There is a wonderful simplicity to the movie. It rarely comes across as extreme or overwrought. The director, for example, does not include any moments of terrible misery or of screeching confrontations. He does not even allow the viewer to see any character as entirely heroic or entirely unlikeable. Everyone in the film is a mixture of flaws and virtues. Instead of concocting a simplistic scenario, or one filled with melodramatic battles, he reveals an ordinary world that is as profound as the most baroque realm of betrayal, vengeance, and howling victims.
Happily, the protagonist is as well delineated as his story is. He is a quiet, unremarkable man who, perhaps bored with his ordinary life, is looking for something new. At first, this search takes the shape of an infatuation with Mai, but, over time, it is transformed into a love affair with dancing. Throughout his depiction of Shohei's life, Suo never judges his protagonist for his attraction to Mai or for his sneaking out to take dance lessons. Nor does the director present the man's family in an unflattering light. Both the wife and daughter are pleasant individuals. There is no struggle here between a hero and a villain. There is only a simple tale of an average human being that allows the viewer to experience Shohei's vague dissatisfaction with his existence. Somehow, this feeling, while not easy for the hero to articulate, is far more affecting than a histrionic tragedy would probably have been.
There are, in fact, numerous appealing scenes scattered throughout the film. Shohei's awkward early efforts at dancing, his uncomfortable attempts to do so at a party, and his increasing enthusiasm for dancing, which he expresses by wiggling his feet under his desk at work, practicing under a bridge and on a train platform, and his joining a competition are genuinely delightful. What is more, his adventures, though the focus of the movie, are not the only ones that are enjoyable to watch.
The activities of the supporting characters consistently add life to the central story. The director reveals a belligerent middle-aged woman whose life revolves around the moments she is able to dance, an eccentric and generally disliked colleague of Shohei who is equally in love with dancing, though he always does so wearing an outrageous wig and making ridiculously exaggerated moves that seem to disturb his partners, and an overweight man who took up dancing to lose weight, but who discovers in it a joy he has not found anywhere else.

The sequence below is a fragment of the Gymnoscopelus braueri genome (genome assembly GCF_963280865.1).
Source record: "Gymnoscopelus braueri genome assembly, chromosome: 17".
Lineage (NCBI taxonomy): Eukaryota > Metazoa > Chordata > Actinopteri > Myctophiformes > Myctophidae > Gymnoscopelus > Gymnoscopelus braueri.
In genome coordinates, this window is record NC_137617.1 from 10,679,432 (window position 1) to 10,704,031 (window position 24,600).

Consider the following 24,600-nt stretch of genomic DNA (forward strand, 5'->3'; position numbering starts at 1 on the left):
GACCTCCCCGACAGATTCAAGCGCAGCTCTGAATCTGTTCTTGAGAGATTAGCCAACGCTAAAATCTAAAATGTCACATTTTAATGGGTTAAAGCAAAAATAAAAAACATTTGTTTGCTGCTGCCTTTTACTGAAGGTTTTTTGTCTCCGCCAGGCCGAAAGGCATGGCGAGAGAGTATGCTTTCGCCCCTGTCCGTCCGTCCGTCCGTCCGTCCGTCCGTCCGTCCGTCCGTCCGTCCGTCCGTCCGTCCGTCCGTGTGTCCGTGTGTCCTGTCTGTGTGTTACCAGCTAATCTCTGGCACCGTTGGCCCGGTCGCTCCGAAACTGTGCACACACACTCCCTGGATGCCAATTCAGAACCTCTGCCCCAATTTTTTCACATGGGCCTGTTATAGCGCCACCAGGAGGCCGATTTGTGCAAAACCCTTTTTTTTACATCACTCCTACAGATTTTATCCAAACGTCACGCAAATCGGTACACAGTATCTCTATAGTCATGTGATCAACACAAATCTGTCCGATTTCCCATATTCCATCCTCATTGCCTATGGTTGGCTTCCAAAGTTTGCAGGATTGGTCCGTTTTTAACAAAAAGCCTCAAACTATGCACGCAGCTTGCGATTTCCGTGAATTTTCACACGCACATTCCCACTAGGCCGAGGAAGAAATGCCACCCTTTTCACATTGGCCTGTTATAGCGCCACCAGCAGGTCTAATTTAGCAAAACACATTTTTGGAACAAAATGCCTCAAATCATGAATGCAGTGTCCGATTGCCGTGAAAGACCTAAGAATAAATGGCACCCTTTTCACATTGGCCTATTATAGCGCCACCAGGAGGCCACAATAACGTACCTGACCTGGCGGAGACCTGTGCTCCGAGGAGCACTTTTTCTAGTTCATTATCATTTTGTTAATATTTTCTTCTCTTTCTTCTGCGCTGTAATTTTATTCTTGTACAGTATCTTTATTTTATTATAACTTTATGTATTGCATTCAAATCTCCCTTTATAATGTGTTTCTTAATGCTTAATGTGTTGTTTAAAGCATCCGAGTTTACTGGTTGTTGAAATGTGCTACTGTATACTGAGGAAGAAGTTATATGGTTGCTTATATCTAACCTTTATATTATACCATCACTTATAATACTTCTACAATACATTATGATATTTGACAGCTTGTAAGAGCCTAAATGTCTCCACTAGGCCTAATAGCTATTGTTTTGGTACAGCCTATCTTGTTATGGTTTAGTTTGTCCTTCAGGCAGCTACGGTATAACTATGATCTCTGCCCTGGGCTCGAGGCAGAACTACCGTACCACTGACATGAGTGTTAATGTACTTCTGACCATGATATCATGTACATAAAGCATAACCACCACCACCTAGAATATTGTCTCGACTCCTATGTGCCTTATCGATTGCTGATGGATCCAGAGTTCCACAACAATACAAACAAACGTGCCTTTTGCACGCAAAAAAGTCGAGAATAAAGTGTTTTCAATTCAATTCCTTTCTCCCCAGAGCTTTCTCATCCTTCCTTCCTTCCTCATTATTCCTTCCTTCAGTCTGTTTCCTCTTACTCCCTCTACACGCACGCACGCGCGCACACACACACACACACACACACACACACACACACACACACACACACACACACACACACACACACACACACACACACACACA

Oddly, Mai's story, though in many ways more important than are these others, is not as well developed. It is revealed in some detail towards the end of the movie, but it is vaguely maudlin and somewhat contrived. That said, the director is still able to give the viewer a glimpse of the woman's dreams, shortcomings, and disappointments.
Lastly, I should add that all the leads acquit themselves well. None give into the histrionics that so many people seem to mistake for good acting. Instead, they come across as believable individuals. As a result, the moviegoer is easily able to feel their joys and their sorrows with a real immediacy. Although I will concede that a few of the supporting characters do verge on being caricatures, they are somehow given enough life by the actors playing them that not only are they not distracting, but the viewer is actually likely to find himself engaged with them.
While Shall We Dance? is certainly not a great film, it is a touching and enjoyable one. It is well worth watching.
Review by Keith Allen
© 2006 email@example.com Keith Allen. All rights reserved.